Tuesday, June 4, 2013

Hybrid Project - Altered Tissue Box Cover

I made a couple of these altered tissue boxes last year at a church activity and thought they were so cute! I wanted to try and use some of the papers I have in my digital stash to create another one. I wasn't sure how it would turn out with printed papers, so I decided to give it a try. It worked great! You can pick up these box covers at most craft stores. I've done both papier mache and wood boxes, and both work well, so go with the kind you prefer.

Here's what you'll need:
-printed digital papers (I prefer getting prints from a laser printer)
-cardstock or solid digital papers
-Mod Podge (I used Matte Finish)
-a foam brush
-a pencil
-one wood or papier mache tissue box cover
-scissors and a paper cutter
-any embellishments you plan to use

-Optional items:
-brayer or bone folder
-dye based ink

Step one:
-Choose which patterned paper(s) you wish to use. For this project, I used patterned paper from Celeste's Silver Lining: Part 1 kit to decorate my cover. Cut them in half width wise, so that they measure approximately 5.5 inches by 8.5 inches. Once all the pieces are cut, turn them upside down so that the pattern is face down on your work surface, and the white underside of your paper is facing up.  
Designate one piece of paper to cover the top of your box cover. Take your cover and place it upside down on the paper. Trace the cover opening, and then the around the outer edges of the sides. For each remaining face of the the box, trace around each side on another piece of paper. I usually assign each side a number to each face of the cover, and then write that corresponding number on the piece of paper I traced to glue on later. 


Step two:
-Cut each piece of paper along the cutting lines you traced. You can either embellish the sides of the papers now, or you can wait until step three. I inked the edges of all my paper pieces at this time. Apply a coat of Mod Podge to the patterned side of your papers. Allow to dry. 

Step three:
-If you haven't already, create the embellishments for the sides of your cover. I chose to cut out a couple of flower embellishments that I'd printed out. I then inked the edges, mounted them onto white cardstock, and then mounted it again onto charcoal gray cardstock. I put a coat of Mod Podge on those and let them dry. They bubbled and buckled a bit, but dried mostly flat.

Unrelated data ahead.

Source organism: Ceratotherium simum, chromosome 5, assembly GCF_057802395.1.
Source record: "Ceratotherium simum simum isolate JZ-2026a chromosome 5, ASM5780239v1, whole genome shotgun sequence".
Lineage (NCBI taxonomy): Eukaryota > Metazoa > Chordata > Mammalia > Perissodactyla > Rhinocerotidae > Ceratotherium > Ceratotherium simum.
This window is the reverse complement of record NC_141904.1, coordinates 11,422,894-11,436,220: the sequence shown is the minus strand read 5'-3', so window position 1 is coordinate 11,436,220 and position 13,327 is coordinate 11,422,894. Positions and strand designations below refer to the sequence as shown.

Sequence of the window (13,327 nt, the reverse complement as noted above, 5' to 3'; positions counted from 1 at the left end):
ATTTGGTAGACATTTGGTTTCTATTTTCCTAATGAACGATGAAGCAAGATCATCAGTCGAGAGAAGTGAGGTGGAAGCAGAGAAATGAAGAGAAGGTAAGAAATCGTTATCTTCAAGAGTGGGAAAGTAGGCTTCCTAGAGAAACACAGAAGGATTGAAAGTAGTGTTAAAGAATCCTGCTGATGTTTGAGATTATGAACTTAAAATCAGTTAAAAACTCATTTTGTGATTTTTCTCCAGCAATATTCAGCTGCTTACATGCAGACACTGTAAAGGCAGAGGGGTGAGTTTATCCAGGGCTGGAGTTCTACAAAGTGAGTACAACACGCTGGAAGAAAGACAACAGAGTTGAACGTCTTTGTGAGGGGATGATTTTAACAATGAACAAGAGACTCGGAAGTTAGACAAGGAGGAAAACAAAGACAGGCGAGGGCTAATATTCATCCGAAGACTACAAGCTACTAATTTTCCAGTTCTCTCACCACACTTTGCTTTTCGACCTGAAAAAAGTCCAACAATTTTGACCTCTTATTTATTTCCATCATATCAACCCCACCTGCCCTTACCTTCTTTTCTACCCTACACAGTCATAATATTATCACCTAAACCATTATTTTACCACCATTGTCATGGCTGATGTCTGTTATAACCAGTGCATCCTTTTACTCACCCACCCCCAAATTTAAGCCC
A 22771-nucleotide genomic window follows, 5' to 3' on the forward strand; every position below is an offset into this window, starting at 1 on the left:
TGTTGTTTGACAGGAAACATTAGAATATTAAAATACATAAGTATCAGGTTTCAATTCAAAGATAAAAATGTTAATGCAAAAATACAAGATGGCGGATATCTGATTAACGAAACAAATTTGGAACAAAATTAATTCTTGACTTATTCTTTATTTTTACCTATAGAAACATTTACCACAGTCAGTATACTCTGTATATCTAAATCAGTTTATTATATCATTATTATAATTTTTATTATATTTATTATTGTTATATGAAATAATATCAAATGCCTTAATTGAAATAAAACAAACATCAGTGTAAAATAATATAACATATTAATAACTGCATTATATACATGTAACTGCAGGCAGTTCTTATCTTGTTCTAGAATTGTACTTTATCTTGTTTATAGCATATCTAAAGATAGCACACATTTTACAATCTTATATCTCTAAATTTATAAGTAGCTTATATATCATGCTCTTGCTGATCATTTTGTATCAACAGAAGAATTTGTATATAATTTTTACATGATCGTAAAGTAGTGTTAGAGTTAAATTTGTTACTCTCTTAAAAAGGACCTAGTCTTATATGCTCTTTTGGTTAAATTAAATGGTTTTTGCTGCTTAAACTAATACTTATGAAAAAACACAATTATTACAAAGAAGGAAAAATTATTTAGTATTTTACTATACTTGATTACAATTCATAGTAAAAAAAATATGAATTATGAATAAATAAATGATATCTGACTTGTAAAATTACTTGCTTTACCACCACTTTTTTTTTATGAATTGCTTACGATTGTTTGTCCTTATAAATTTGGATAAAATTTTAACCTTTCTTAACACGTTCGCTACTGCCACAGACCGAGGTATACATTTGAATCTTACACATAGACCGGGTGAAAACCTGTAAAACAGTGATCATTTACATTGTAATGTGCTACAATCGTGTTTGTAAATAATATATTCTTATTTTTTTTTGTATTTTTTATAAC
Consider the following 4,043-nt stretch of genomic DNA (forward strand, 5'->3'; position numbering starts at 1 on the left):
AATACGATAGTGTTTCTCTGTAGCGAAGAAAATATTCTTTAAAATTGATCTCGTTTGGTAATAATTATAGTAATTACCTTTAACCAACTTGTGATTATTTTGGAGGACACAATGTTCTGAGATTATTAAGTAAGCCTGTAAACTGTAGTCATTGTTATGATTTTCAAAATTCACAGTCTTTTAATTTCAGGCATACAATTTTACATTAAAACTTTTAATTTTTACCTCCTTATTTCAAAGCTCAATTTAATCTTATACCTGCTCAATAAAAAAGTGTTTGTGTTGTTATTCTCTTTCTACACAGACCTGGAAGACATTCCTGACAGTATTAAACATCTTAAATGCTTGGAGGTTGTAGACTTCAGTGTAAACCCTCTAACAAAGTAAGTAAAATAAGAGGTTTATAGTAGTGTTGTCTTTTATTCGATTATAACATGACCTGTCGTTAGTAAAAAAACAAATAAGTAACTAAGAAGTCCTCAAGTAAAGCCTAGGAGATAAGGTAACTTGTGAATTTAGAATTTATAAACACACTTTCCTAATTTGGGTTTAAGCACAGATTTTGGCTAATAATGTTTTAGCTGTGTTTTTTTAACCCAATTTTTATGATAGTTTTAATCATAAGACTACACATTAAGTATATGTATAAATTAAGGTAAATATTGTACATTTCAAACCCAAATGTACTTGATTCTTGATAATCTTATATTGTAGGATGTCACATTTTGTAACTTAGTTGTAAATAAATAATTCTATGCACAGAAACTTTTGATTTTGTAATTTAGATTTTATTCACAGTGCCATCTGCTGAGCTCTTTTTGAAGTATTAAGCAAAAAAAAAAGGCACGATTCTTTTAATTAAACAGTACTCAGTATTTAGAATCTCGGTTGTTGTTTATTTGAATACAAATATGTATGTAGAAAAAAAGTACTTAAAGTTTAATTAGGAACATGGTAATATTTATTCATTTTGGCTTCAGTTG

Step four:
Take your cover and apply thick coat of Mod Podge to one of the wood or papier mache surfaces (not shown here). Place the corresponding piece of paper that you cut out earlier and adhere it down. Press down firmly to ensure that the paper stays put. Repeat this process with all the other sides of the cover. You can use a brayer or bone folder to burnish the paper once it is in place. This reduces bubbling and helps the paper go on smoothly. Expect there to be some bubbling and don't worry too much about it. It's part of the look of this project.
Once the papers are mostly dry, add your embellishments and top with another coat of Mod Podge. I chose to embellish just two sides, but you could definitely do all four. 


Step five:
Add your final touches and fix any problem areas. Even with my tracing and numbering the papers, I still had some edges that weren't exactly flush with the edges of the cover. I cut edges that were too high, re-inked them, added some gems, and then added another coating of the Mod Podge (you can skip this step if you prefer). As a final touch, I added some ribbon (when everything was dry). This is a fun little detail if you are giving it as a gift. 


Some final pointers:
-I will remove the ribbon once my tissue box cover finds its permanent home. These do get a little dusty, and I have to wipe mine off from time to time, and the ribbon gets in the way.
-Remember that this project will look a bit imperfect, so just go with it! Inking the edges hides a lot of mistakes and draws attention away from bubbled areas.
-Thinner papers tend to work better than thicker ones. I preferred my printed papers to the cardstocks when it came to ease of use.
-The drying time is the only part of the process that takes some time.  Maybe do some digital scrapping while each coat of Mod Podge dries...;)

I hope you enjoyed this tutorial and will try it out sometime.

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